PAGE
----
People who believe that work life balance is essential.
People who are always looking for the lowest price.
4. Pick at Least Two Identifiers
While you don’t need to identify all of the above characteristics, you do need to know at least two. Why two? Having only one criterion will be a very broad market — it’ll be as if you didn’t target anyone at all. On the other hand, filling out all the characteristics might be too narrow. It might also help to review the examples listed earlier in this guide. See if you can find the demographic, location, and psychographic identifiers used in each audience group.
Step 2. How to Use Target Market Tools
Even after following the steps above and filling out the worksheet, you might not feel sure about your selected audience. If you need help figuring out your target audience and learning more about them, the following tools can be useful:
1. Facebook Audience Insights
Facebook Audience Insights is a tool that can help you specify and learn more about your target audience. You start by selecting different audience criteria such as location, age, interests, and behaviors. Then, you’ll learn more things about them, including the size of your target market, and any trends in demographics or psychographics.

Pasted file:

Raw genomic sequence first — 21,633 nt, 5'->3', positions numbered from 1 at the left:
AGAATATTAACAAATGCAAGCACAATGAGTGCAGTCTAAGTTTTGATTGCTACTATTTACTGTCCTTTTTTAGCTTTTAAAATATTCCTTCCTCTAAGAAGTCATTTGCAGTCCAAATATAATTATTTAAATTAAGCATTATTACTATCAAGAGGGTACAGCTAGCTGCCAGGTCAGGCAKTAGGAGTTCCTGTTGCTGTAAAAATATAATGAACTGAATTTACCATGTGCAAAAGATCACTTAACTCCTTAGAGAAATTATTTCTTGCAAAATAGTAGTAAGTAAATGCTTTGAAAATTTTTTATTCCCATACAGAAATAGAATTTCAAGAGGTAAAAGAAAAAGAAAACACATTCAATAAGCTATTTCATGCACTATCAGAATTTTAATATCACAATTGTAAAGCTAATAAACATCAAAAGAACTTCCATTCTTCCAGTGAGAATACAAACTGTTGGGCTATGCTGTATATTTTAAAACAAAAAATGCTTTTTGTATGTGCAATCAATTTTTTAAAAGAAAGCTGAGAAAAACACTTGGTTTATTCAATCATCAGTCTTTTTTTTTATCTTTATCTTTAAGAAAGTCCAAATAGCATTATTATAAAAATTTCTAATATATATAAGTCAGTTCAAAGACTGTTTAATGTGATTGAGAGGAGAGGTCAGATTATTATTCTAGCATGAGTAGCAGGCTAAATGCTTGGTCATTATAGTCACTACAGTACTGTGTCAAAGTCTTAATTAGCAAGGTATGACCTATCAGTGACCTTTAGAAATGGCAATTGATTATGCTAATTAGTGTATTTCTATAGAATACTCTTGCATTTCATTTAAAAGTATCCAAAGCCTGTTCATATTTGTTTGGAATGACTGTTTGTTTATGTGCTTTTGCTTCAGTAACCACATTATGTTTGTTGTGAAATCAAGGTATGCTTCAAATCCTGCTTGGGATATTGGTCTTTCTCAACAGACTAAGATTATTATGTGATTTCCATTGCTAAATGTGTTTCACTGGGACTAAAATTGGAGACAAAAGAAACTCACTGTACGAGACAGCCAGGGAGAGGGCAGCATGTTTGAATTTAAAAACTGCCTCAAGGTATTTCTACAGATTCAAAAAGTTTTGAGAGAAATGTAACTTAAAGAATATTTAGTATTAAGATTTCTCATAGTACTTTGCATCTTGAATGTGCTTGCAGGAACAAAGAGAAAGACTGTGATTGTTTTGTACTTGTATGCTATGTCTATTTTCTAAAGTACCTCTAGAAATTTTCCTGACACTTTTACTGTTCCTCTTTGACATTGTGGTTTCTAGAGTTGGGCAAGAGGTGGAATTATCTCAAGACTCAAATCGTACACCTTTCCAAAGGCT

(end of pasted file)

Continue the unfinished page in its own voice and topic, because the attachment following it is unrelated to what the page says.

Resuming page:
Let’s say you want to open a comic book store in Dallas. You can select “Dallas” for location, and under “Interests,” select “Comics.” Audience Insights then automatically reveals that Facebook users in Dallas who are interested in Comics tend to be in the 25 to 34 age group. There’s also a balance between male and female members of that target market. Facebook also gives you an estimate for the size of the market: around 100,000 people.
Facebook Audience Insights is most useful for giving you additional demographic and psychographic data that you can use to define your audience. It can also give you a general estimate of how big that potential audience could be.
One caveat you should know about the data is that most of it’s based on users’ self-reported data and behaviors on Facebook only. This means that you shouldn’t treat it as 100-percent accurate, but it can give you a good big picture idea about your target audience. If your intended audience doesn’t really use Facebook, then it might not be as useful to you.